Bossom was born in Islington, London, to Alfred Henry and Amelia Jane (Hammond) Bossom. He was educated at Charterhouse St. Thomas School, and studied architecture at the Regent Street Polytechnic and the Royal Academy of Arts before leaving for the United States in 1903 to work for Carnegie Steel in Pittsburgh, Pennsylvania and on the restoration of Fort Ticonderoga in 1908. In 1910, he married Emily, daughter of New York City banker, Samuel Bayne, and they had three sons.
As an architect with offices at 680 Fifth Avenue, Manhattan, Bossom specialized in the efficient construction of skyscrapers. While based in New York City he designed a number of major works in Texas, including the American Exchange National Bank (1918). Bossom's Dallas work on the Maple Terrace Apartments (Dallas, Texas) (1924–25), and the expansion and renovation of the Adolphus Hotel, were done with local architects Thomson and Swaine. After traveling into Mexico, Bossom became a proponent of Mayan Revival architecture, clearly reflected in the stepped-back tower and ornament of his 1927 Petroleum Building in Houston.
Bossom also designed a number of large houses. Examples include the Henry Devereux Whiton house in Hewlett, New York, additions to the Joseph Harriman house in Brookville, New York, and the remarkable Edward Howland Robinson Green estate in Round Hill, Massachusetts.
He also invented a device for protecting people from suffocating if they accidentally got locked in a bank vault.
A number of architects began their careers in his offices. Samuel Juster and Anthony DePace met in these offices, later founding the firm of DePace and Juster; DePace went from Bossom's skyscraper work to become project manager at Cass Gilbert's offices, project managing the New York Life Insurance Building.
Return to England
At the height of his career in 1926, Bossom returned to England with his family, determined that his children should be educated there. Entirely detached from his architectural career, he began a new life of public service and was elected as Member of Parliament (MP) for Maidstone at the 1931 general election. He held the seat until he retired from the House of Commons at the 1959 general election, having taken time out during World War II to serve in the British Home Guard. In 1932, Bossom's wife had died in an aircrash, and he was remarried to another American, Elinor Dittenhofer in 1934, but they were divorced in 1947.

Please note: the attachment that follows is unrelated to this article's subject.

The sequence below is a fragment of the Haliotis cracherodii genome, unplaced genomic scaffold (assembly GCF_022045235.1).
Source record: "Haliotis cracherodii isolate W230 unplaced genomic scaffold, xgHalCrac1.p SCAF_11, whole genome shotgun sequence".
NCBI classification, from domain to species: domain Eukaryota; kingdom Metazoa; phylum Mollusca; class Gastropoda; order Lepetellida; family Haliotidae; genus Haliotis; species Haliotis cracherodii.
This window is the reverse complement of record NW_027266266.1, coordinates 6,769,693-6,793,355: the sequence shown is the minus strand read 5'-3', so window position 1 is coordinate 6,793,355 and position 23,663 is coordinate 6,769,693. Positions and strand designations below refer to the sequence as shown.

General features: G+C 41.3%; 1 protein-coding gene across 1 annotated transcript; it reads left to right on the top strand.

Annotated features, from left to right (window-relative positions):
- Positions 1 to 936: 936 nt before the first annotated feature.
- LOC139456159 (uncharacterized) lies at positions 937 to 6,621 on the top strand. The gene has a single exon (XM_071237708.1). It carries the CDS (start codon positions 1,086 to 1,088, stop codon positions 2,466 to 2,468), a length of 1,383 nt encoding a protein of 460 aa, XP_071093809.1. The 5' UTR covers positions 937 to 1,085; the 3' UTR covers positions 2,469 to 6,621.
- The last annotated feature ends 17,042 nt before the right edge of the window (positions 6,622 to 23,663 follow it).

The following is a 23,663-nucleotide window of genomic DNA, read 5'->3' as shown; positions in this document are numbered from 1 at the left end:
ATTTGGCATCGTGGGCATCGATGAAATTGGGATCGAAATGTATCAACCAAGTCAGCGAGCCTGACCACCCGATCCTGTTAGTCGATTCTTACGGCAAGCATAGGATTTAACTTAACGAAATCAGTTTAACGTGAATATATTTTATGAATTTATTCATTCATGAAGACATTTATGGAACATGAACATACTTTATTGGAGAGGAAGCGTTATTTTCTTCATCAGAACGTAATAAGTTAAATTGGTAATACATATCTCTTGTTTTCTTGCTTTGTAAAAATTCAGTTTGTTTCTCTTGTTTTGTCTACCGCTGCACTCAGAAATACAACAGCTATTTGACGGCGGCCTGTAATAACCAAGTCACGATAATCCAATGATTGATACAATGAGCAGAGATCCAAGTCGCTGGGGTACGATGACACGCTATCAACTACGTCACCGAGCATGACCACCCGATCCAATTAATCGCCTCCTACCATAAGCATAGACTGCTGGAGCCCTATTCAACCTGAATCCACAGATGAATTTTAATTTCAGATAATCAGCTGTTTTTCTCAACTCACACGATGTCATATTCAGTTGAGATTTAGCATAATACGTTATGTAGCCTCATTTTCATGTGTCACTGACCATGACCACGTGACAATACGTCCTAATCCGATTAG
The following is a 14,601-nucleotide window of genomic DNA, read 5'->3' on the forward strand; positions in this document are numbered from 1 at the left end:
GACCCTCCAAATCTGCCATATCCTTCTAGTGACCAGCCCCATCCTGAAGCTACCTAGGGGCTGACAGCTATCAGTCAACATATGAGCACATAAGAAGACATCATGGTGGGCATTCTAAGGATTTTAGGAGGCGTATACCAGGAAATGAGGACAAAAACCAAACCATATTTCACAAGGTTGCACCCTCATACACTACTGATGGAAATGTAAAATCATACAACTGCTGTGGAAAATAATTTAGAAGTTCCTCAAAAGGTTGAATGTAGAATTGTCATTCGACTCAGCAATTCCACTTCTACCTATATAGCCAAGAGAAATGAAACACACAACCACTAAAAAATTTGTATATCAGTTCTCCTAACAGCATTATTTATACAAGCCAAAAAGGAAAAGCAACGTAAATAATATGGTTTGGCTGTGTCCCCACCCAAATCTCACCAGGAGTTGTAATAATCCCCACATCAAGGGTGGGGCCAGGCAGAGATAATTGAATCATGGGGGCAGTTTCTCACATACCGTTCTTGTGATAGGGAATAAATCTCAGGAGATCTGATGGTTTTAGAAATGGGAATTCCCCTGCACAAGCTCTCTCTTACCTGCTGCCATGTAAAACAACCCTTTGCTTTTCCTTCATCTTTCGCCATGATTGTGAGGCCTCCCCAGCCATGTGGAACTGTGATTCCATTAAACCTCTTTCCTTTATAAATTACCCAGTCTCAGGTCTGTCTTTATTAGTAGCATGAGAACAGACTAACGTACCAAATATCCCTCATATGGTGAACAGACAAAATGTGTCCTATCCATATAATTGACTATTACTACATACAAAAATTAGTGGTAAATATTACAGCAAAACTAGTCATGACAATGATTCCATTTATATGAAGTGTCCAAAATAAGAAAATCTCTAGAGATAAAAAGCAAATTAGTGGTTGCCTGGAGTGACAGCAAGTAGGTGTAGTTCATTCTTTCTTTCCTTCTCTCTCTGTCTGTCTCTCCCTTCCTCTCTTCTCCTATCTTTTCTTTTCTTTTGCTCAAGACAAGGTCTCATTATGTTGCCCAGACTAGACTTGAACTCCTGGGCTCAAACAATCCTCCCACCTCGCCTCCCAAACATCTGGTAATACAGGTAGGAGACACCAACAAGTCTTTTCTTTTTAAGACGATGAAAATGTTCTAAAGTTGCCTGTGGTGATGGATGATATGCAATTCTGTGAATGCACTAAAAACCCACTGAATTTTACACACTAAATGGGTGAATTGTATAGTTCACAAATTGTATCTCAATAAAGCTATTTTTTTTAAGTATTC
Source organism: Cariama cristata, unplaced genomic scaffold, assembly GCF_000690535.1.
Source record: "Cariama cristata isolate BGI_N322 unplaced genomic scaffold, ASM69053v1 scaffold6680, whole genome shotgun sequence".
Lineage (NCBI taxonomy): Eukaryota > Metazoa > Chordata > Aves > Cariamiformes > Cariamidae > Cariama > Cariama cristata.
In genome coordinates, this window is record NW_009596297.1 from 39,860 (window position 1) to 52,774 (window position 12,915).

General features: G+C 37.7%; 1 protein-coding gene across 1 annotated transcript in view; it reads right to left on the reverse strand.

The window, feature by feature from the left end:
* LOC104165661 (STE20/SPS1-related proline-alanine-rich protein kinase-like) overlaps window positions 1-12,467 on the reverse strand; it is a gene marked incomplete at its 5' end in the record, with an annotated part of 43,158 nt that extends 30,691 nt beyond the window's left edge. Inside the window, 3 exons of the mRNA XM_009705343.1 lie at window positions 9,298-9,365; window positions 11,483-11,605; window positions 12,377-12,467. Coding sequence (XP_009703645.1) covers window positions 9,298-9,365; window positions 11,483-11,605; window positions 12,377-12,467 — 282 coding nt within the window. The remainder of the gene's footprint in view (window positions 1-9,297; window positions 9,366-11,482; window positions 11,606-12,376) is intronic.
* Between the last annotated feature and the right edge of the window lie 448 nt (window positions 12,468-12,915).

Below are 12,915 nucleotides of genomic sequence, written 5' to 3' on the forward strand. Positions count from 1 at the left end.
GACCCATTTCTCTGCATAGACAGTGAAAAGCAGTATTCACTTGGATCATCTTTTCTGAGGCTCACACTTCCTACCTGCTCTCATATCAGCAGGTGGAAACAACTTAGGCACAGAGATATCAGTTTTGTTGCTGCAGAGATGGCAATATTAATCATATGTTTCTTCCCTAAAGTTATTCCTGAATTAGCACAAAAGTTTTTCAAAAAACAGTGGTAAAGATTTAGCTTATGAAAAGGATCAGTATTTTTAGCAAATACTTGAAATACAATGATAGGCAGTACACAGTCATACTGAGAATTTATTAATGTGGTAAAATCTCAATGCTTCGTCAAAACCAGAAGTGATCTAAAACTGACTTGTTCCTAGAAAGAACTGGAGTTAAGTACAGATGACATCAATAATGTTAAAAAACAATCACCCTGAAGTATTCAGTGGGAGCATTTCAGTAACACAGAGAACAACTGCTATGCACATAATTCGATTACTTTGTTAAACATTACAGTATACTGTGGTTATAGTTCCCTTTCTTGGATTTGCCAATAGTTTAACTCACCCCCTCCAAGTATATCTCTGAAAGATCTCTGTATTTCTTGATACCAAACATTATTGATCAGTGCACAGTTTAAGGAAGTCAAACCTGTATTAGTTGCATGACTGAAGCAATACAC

In 1952, he was made an honorary Doctor of Law by the University of Pittsburgh. In 1953, he was made a 'baronet, of Maidstone in the County of Kent. In 1960, he received a life peerage as Baron Bossom, of Maidstone in the County of Kent. In 1965, Bossom died in London, and as his title was a life peerage, it became extinct upon his death, although his hereditary baronetcy passed to his only surviving child, Clive (his eldest and youngest sons had died in 1932 and 1959 respectively).
- First National Bank Building, as designer for Clinton and Russell, Richmond, Virginia, 1913
- Virginia Trust Building, with local architects Carneal and Johnston, Richmond, Virginia, 1919
- the Edward Howland Robinson Green Mansion, Round Hill, Massachusetts, 1921
- Magnolia Hotel, with local architects Lang & Witchell, Dallas, Texas, 1922
- United States National Bank, Galveston, Texas, 1924
- Liberty Building, Buffalo, New York, 1925
- Petroleum Building, Houston, Texas, 1925–26
- Federal-American National Bank, Washington, D.C., 1925–1926
- First National Bank Building, Jersey City, New Jersey, 1920
- An Architectural Pilgrimage in Old Mexico, Charles Scribner's, 1924.
- Building to the Skies: The Romance of the Skyscraper, 1934.
- Dennis Sharp, ed., Alfred C. Bossom's American Architecture, 1903-1926, London: Book Art, 1984.
- Robert B. MacKay, Long Island Country Houses and Their Architects, 1860-1940, W. W. Norton & Company, 1997. ISBN 0-393-03856-4.
- The Handbook of Texas Online
- Hansard 1803–2005: contributions in Parliament by Alfred Bossom
|Parliament of the United Kingdom|
|Member of Parliament for Maidstone
1931 – 1959
|Baronetage of the United Kingdom|
1953 – 1965